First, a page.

Exhibition | Witches and Wicked Bodies

Posted in books, catalogues, exhibitions by Editor on July 19, 2013

Press release (10 December 2012) from the Scottish National Gallery of Modern Art:

Witches and Wicked Bodies
Scottish National Gallery of Modern Art, Edinburgh, 27 July — 3 November 2013

WitchesOnlineVersionThe fascination for witches, which has gripped many Western artists from the sixteenth century to the present, will be the subject of a major new exhibition at the Scottish National Gallery of Modern Art this summer. Witches and Wicked Bodies, will delve into the dark and cruel origins of the classic image of the witch, and demonstrate how the now familiar old woman on a broomstick is just one part of a rich and very diverse visual tradition.

Witches and Wicked Bodies will highlight the inventive approaches to the depiction of witches and witchcraft employed by a broad range of artists over the past 500 years, with striking examples by famous names such as Albrecht Dürer, Lucas Cranach, Salvator Rosa, Francisco de Goya, Henry Fuseli, John William Waterhouse and William Blake. The selection will also include more recent interpretations of the subject, by twentieth-century and contemporary artists including Paula Rego, Kiki Smith and Edward Burra. The exhibition has been curated by the National Galleries of Scotland with artist and writer Deanna Petherbridge and will contain major works on loan from the British Museum; the National Gallery (London); the Ashmolean Museum, Oxford; Tate; and the Victoria & Albert Museum, to be shown alongside key images from the Royal Scottish Academy and the Galleries’ own collections.

John Leighton, Director General of the National Galleries of Scotland, said: “We look to offer our public a world-class yet very distinctive programme of exhibitions. I believe that this is the first time that witchcraft across the ages has been the subject of a major art exhibition in the UK and we are delighted to be partners with the British Museum on this truly fascinating and compelling show.”

Europe has a long history of witchcraft and the persecution of witches was particularly widespread in the sixteenth and seventeenth centuries, accounting for thousands of deaths of women and even children. Prints and drawings dating from this period will form a key part of the exhibition, showing how the advent of the printing press gave artists as well as writers the means to share ideas, myths and fears about witches from country to country. Engravings by Albrecht Dürer will be shown alongside woodcuts by Hans Baldung Grien and many other printmakers including Bruegel and de Gheyn.

Paul Sandby, The Flying Machine from Edinburgh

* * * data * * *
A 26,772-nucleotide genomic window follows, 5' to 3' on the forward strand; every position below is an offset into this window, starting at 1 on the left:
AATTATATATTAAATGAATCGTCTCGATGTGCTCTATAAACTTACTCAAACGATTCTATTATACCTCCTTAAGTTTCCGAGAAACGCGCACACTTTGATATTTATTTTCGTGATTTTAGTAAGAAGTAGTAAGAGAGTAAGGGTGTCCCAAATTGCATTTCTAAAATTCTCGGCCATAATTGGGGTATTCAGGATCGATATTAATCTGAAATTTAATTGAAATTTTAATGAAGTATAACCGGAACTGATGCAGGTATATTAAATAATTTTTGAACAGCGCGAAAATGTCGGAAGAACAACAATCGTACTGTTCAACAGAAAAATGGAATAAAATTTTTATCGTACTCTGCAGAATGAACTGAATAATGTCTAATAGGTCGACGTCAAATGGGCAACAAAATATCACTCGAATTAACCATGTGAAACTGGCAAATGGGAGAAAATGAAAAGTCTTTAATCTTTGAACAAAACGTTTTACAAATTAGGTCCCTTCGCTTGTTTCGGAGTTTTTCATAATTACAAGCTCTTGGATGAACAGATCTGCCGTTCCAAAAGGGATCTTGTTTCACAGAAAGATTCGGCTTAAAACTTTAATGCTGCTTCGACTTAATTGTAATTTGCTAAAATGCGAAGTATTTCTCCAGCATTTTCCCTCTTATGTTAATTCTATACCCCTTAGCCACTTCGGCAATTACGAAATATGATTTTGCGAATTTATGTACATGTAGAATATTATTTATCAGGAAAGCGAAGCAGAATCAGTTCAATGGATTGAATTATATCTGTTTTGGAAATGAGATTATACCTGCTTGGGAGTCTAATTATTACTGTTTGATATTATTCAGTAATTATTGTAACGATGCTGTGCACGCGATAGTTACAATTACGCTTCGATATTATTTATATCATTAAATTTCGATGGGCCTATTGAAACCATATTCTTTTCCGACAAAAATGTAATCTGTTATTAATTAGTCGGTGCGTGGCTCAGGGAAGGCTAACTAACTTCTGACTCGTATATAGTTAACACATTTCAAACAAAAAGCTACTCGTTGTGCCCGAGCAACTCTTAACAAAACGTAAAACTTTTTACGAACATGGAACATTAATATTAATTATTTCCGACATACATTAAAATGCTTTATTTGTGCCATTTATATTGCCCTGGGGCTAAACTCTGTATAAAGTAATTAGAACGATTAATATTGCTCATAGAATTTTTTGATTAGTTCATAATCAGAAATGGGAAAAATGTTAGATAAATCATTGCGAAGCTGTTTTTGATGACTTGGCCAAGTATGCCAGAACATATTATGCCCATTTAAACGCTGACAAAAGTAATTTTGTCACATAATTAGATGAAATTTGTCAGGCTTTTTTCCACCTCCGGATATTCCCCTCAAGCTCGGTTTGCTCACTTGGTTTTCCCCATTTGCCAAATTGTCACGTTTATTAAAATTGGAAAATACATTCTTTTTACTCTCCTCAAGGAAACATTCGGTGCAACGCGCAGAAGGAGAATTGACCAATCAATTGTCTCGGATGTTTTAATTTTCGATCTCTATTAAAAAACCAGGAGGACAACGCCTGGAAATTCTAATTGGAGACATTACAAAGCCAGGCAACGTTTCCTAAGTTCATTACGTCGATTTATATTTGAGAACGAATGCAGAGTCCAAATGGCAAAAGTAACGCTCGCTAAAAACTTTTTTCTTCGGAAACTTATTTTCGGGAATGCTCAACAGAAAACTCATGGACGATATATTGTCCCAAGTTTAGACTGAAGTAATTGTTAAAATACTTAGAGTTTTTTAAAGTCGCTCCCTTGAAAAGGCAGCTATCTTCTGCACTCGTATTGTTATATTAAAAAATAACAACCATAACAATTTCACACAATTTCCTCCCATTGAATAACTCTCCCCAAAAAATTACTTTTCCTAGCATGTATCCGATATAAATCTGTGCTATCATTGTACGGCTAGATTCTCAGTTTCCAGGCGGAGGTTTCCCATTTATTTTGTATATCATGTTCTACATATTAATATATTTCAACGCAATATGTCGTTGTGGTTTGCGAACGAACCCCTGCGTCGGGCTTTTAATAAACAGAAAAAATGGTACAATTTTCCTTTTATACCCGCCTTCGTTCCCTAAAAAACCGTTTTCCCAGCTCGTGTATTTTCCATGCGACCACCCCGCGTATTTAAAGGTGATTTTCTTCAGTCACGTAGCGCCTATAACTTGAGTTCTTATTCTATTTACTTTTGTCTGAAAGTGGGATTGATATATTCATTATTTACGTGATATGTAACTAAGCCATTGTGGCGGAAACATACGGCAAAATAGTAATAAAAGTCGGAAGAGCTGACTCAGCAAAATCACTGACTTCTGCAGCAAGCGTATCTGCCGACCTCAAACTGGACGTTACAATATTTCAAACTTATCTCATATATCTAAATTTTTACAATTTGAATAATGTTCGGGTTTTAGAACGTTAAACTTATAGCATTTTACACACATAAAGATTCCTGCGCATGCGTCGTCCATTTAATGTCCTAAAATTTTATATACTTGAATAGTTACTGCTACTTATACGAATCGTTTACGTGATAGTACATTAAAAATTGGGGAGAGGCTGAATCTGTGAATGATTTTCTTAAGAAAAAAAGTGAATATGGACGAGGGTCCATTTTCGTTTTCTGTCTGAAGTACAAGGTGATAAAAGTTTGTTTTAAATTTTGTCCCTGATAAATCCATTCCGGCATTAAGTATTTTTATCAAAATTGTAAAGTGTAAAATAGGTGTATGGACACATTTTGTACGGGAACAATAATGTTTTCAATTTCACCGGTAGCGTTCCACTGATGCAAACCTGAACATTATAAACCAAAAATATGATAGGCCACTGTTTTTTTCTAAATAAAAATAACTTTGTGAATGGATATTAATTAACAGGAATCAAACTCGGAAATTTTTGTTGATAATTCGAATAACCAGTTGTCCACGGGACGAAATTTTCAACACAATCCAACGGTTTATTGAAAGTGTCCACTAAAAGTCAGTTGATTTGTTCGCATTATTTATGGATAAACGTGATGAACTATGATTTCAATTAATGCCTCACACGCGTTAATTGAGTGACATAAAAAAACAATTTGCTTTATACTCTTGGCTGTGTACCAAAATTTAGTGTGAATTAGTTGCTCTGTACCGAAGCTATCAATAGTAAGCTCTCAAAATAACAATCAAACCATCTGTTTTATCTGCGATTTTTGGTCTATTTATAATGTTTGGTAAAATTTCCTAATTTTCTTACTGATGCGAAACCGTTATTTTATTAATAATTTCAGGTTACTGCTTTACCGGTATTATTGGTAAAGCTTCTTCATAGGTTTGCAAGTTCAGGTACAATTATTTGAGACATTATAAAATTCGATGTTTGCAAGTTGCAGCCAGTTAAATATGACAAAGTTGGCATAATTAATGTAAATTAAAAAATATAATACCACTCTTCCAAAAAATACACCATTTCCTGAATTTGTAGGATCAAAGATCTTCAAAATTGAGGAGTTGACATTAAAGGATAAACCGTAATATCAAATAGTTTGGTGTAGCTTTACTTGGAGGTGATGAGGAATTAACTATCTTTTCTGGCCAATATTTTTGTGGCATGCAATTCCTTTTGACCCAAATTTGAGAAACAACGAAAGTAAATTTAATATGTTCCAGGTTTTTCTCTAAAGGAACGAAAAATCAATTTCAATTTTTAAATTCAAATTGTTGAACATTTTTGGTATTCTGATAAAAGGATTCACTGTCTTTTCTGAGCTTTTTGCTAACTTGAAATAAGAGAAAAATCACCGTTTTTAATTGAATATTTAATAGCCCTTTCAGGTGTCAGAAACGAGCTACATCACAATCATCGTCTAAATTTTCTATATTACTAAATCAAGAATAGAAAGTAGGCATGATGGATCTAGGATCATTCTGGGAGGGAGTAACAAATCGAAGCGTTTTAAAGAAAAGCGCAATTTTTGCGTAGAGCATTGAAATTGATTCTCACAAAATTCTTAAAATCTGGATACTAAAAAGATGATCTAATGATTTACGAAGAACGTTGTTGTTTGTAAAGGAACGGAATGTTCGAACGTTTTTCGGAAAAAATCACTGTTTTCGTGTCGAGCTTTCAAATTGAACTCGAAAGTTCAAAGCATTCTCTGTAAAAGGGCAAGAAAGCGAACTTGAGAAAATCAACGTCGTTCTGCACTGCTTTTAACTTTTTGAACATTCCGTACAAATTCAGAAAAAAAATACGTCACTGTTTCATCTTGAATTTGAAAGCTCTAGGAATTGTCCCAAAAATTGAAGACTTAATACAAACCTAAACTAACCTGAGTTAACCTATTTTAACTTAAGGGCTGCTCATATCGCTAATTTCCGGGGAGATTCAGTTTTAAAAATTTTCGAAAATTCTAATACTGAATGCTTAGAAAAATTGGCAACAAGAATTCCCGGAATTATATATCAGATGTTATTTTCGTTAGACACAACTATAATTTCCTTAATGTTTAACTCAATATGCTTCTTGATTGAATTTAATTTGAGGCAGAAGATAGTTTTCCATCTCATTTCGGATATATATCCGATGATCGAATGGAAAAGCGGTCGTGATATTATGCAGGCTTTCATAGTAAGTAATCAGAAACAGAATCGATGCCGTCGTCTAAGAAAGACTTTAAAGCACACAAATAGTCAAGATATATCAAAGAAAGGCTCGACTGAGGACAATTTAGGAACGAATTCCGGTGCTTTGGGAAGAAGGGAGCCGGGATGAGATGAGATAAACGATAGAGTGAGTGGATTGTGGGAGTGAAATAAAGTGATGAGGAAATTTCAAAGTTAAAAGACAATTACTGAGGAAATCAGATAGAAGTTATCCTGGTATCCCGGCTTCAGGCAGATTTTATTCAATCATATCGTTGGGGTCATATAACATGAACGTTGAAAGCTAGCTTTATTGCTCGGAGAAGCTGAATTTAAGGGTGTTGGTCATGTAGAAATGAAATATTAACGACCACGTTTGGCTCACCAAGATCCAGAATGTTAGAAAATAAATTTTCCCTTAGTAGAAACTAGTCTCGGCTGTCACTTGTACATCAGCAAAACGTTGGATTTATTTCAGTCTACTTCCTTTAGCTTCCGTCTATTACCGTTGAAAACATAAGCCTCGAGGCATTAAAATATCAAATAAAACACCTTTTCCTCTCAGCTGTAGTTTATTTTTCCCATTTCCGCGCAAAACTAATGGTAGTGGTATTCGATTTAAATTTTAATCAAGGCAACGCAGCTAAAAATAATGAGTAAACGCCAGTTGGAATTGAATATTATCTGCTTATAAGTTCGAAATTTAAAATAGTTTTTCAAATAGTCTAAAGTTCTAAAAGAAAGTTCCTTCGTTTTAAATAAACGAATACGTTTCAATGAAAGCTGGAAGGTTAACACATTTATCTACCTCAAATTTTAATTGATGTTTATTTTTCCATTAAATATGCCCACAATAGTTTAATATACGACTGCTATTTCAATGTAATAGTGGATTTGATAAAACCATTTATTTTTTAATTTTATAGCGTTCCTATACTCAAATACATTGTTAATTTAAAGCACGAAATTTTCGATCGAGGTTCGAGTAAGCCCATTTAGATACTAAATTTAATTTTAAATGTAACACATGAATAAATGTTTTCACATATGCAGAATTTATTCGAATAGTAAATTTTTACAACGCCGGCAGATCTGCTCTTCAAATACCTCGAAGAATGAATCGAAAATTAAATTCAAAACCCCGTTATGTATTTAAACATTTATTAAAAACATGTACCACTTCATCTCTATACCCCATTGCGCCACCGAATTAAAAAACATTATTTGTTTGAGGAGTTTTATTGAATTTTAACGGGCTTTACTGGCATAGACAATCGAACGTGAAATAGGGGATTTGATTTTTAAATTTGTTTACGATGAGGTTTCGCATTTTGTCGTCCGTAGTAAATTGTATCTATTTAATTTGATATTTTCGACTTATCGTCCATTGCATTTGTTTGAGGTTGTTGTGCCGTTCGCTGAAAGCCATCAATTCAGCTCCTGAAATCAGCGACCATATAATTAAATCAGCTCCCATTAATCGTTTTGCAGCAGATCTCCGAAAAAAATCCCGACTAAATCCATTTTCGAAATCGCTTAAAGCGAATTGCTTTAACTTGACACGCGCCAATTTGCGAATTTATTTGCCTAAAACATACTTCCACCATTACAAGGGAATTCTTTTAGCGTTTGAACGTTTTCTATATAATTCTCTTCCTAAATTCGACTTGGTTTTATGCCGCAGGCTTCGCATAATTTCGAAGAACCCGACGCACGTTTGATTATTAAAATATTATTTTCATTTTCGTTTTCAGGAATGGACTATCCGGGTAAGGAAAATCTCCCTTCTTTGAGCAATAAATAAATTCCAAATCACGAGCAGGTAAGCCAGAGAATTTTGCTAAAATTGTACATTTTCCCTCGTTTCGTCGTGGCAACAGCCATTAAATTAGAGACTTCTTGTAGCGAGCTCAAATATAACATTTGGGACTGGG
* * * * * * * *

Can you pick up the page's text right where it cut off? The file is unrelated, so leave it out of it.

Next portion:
Paul Sandby, The Flying Machine from Edinburgh in One Day Performed by Moggy Mackenzie at the Thistle and Crown, etching, 1762. The print satirizes Scottish emigration to England.
Photograph: National Galleries of Scotland

The exhibition will focus on six key themes. The centrepiece of Witches’ Sabbaths and Devilish Rituals is one of the most famous images of witches of all time – Salvator Rosa’s Witches at their Incantations on loan from the National Gallery (London). Unnatural Acts of Flying will include the origins of the image of the witch as an old woman riding a broomstick against a night sky, but rather than the cloaked figure wearing a pointy hat that has become so widely known to adults and children alike, this section features more sinister images of flying witches attending black masses.

In Magic Circles, Incantations and Raising the Dead, visitors will encounter glamorous witches cooking up spells as in Frans Francken’s 1606 painting Witches’ Sabbath. This powerful section also includes the luscious 1886 painting by John William Waterhouse, The Magic Circle. Hideous Hags and Beautiful Witches will include the medusa-like witch with snakes for hair in John Hamilton Mortimer’s drawing Envy and Distraction. This introductory section will also feature unsettling works depicting old crones by Francisco de Goya – the exhibition contains a significant group of works by this major Spanish artist. Some of the images are genuinely frightening and disturbing, whereas others will reveal the negative attitudes towards women in periods when they were very much seen as the second sex. Due to the particular association of women with witchcraft, these works will highlight the ways in which a largely male-dominated European society has viewed female imperfections, highlighting the concerns created by women laying claim to special powers, or simply behaving in the ‘wrong’ way.